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25945 - State v. Johnson
BENCH MEMORANDUM

THE STATE OF SOUTH CAROLINA
In The Supreme Court


The State,        Respondent,

v.

Alexander Santee Johnson,        Appellant.


ON WRIT OF CERTIORARI


Appeal from Greenville County
C. Victor Pyle, Jr., Circuit Court Judge


Opinion No.  25945
Heard November 16, 2005 - Filed February 22, 2005


AFFIRMED


Assistant Appellate Defender Robert M. Dudek, of SC Office of Appellate Defense, of Columbia, for Appellant.

Attorney General Henry Dargan McMaster, Chief Deputy Attorney General John W. McIntosh, Assistant Deputy Attorney General Donald J. Zelenka, all of Columbia; and Solicitor Robert M. Ariail, of Greenville, for Respondent.


CHIEF JUSTICE TOAL:  A jury convicted Alexander Santee Johnson (Petitioner) of murder.  At trial, the judge allowed evidence of Petitioner’s prior convictions to be admitted.  The court of appeals affirmed, holding that, although the trial judge erred in admitting evidence of Petitioner’s prior convictions, the error was harmless.  State v. Johnson, Op. No. 2003-UP-188 (S.C. Ct. App. filed March 12, 2003).  This Court granted certiorari to review the decision of the court of appeals.  We affirm.

Factual / Procedural Background

Petitioner was convicted of murder and sentenced to life imprisonment.  On direct appeal, this Court reversed the conviction and remanded the case for a new trial.  State v. Johnson, 333 S.C. 62, 508 S.E.2d 29 (1998).

Petitioner was retried for murder in 2000.  At trial, Petitioner sought to have his 1986 convictions for second-degree burglary and grand larceny excluded from evidence on the basis that the convictions were more than ten years old.  The trial judge ruled that the prior convictions were admissible because they were within ten years of the alleged offense and they were crimes of moral turpitude.

On direct examination, Petitioner acknowledged the prior convictions and stated that he spent thirty days in a juvenile facility when he was twelve or thirteen years old. [1]   Petitioner was not questioned about his prior convictions on cross examination.

After closing argument, but before the judge charged the jury, the judge clarified his ruling on the admissibility of the prior convictions.  The judge reasoned that the probative value of the prior convictions outweighed their prejudicial effect.

The jury convicted Petitioner of murder, and he appealed.  The court of appeals affirmed the decision of the trial court, holding that the admission of the prior convictions was harmless.  State v. Johnson, Op. No. 2003-UP-188 (S.C. Ct. App. filed March 12, 2003).  This Court granted certiorari, and Petitioner now raises the following issues for review:

  1. Did the trial court apply the proper legal standard in calculating the ten-year time limit under Rule 609(b), SCRE?

  2. Did the trial court err by using the moral turpitude standard to determine the admissibility of Petitioner’s prior convictions?

  3. Did the trial court err in failing to conduct the proper balancing test as set forth by State v. Colf?

  4. Did the admission of Petitioner’s prior convictions constitute prejudicial error?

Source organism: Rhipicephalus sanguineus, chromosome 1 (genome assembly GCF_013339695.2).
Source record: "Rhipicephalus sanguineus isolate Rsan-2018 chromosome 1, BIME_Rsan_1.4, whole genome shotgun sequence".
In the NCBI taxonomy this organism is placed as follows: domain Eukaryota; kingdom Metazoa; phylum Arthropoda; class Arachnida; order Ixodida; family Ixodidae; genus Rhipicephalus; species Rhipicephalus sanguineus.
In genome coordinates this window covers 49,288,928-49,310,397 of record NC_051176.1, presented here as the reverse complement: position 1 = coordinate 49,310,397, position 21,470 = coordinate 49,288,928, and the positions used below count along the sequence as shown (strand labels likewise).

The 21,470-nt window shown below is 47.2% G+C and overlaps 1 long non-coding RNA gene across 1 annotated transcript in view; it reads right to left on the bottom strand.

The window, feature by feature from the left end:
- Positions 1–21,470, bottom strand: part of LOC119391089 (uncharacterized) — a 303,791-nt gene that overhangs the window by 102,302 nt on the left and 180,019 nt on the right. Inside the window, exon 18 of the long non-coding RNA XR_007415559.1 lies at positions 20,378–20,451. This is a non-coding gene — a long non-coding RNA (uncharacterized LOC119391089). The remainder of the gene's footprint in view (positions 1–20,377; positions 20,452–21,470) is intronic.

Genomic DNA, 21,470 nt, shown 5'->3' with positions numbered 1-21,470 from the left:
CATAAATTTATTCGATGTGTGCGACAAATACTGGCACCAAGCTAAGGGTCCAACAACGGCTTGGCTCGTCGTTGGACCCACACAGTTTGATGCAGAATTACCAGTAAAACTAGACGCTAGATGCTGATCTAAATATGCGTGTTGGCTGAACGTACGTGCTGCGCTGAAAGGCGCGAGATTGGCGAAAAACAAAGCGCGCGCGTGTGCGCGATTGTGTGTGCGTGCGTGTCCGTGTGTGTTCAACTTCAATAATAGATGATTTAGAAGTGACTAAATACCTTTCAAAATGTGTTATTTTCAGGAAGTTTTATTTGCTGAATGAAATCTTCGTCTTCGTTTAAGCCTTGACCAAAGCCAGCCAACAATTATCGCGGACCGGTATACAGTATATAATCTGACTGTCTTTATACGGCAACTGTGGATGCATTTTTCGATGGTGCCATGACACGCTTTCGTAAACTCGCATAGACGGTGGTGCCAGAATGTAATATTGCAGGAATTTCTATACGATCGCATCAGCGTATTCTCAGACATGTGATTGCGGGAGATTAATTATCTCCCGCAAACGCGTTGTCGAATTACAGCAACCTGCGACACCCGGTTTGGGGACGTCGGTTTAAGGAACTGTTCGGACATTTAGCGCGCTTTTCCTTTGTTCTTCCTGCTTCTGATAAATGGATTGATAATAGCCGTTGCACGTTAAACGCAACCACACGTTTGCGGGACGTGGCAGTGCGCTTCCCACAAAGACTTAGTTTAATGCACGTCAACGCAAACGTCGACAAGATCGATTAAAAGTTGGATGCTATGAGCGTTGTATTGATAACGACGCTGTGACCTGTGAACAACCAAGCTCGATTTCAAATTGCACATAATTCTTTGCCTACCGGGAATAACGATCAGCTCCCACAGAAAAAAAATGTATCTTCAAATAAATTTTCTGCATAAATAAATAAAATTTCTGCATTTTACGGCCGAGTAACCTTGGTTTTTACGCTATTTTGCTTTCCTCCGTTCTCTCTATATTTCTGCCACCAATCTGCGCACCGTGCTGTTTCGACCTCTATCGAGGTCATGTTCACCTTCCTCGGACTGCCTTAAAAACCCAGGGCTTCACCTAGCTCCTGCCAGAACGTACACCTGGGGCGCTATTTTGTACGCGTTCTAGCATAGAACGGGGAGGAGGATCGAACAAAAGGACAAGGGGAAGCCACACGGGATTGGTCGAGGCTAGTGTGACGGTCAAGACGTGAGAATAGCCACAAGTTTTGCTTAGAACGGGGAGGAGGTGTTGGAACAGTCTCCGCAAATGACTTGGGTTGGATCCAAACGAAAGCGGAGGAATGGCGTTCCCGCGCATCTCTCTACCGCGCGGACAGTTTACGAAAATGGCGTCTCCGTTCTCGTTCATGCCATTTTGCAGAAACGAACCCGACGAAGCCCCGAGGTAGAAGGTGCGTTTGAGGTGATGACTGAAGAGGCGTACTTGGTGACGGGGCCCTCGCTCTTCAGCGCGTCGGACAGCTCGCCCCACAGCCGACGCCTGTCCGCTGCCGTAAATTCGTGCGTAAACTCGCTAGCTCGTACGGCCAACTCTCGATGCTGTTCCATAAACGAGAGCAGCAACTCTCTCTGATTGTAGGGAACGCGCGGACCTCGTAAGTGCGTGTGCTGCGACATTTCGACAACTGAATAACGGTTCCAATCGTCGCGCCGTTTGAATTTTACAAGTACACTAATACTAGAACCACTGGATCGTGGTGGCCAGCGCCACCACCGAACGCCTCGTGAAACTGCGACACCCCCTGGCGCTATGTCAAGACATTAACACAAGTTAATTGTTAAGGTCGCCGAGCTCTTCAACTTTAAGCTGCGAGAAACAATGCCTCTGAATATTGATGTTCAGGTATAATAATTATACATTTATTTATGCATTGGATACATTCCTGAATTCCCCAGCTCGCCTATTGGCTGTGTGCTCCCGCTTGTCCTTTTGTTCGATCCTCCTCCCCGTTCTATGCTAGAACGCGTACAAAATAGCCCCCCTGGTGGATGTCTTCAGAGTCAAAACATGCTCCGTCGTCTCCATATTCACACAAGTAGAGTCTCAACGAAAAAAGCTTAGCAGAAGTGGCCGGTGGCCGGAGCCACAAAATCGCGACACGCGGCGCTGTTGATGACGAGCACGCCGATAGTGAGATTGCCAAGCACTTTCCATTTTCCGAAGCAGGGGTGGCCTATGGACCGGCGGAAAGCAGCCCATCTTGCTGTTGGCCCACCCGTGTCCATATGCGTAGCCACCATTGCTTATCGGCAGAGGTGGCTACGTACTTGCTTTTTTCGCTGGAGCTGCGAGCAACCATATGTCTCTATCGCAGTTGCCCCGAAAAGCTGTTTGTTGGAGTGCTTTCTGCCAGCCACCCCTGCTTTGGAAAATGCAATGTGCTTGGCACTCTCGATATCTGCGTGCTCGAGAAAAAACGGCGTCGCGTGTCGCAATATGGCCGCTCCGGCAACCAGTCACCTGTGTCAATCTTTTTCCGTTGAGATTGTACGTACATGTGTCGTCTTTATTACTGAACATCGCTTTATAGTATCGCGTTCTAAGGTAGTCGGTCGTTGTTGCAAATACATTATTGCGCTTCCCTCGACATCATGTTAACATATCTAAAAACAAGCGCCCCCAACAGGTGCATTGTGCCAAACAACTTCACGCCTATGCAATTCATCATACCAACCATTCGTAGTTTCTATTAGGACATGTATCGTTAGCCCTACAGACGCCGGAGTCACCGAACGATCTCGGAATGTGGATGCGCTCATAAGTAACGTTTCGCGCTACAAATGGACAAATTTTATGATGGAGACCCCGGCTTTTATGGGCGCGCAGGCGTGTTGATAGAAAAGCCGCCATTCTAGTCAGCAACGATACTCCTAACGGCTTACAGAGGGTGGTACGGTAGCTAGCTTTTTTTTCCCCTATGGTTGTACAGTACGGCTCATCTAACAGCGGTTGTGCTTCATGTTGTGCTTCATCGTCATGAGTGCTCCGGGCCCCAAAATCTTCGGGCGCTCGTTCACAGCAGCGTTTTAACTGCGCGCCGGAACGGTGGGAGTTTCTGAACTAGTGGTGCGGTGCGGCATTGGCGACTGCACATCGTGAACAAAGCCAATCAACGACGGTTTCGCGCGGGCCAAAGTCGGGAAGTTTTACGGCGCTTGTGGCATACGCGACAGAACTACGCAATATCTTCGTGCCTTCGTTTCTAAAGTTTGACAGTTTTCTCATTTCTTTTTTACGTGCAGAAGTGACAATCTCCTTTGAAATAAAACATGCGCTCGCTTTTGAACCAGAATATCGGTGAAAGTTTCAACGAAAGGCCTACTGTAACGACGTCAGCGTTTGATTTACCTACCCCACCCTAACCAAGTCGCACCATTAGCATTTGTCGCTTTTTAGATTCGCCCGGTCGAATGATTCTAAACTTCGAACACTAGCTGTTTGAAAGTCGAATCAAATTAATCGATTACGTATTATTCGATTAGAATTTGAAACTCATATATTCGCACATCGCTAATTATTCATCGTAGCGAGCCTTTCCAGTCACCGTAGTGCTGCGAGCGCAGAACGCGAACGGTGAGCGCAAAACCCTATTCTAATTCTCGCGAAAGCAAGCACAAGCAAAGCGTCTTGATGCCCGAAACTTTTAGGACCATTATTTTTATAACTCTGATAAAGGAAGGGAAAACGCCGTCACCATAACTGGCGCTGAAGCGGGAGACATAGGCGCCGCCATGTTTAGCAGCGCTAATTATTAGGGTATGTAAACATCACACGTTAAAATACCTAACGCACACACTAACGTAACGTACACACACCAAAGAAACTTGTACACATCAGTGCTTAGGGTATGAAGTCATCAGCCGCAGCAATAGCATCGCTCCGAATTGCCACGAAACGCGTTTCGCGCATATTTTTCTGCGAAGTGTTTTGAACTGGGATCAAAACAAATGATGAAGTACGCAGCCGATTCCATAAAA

Law / Analysis

I.       Rule 609(b), SCRE

Petitioner argues that the trial judge erred in admitting Petitioner’s prior convictions because the trial judge did not apply the proper legal standard in calculating the ten-year time limit under Rule 609(b), SCRE.  We agree.

Evidence of a prior conviction is admissible to impeach a witness unless a period of more than ten years has elapsed since the date (1) of the conviction or (2) of the release of the witness from confinement for that conviction, whichever date is later.  Rule 609(b), SCRE.  The evidence is admissible, however, if the trial judge determines that the probative value of the conviction substantially outweighs its prejudicial effect.  Id.

In 1986, Petitioner was sentenced to thirty days as a juvenile for grand larceny and burglary.  The record does not reflect which date is later, the date of the conviction or the release from confinement.  What is certain is that the time of release from confinement and the date of the conviction are both pre-1990.  Because Petitioner’s trial was in 2000, the 1986 conviction was improperly admitted.  Therefore, we hold that the trial court erred in calculating the ten-year time period under Rule 609(b), SCRE.

II.               Moral Turpitude Standard

Petitioner argues that the trial judge erred by using the moral turpitude standard to determine that Petitioner’s prior convictions were admissible.  We agree, but the issue is not preserved for review.

Under prior common law, moral turpitude was described as “an act of baseness, vileness, or depravity in the social duties which a man owes to his fellow man or to society in general, contrary to the accepted and customary rule or right and duty between man and man.”  State v. Harvey, 275 S.C. 225, 227, 268 S.E.2d 587, 588 (1980).  But the common law rule was replaced when South Carolina adopted Rule 609(a), SCRE.  Green v. State, 338 S.C. 428, 432, 527 S.E.2d 98, 100 (2000).

Today, the South Carolina Rules of Evidence provide that if the witness has been convicted of a crime that is punishable by death or imprisonment of more than one year, and the probative value of the conviction outweighs its prejudicial effect, the conviction is admissible to attack the witness’s credibility.  Rule 609(a)(1), SCRE.  In addition, if the crime involved dishonesty or a false statement the conviction is admissible to attack the witness’s credibility.  Rule 609(a)(2), SCRE.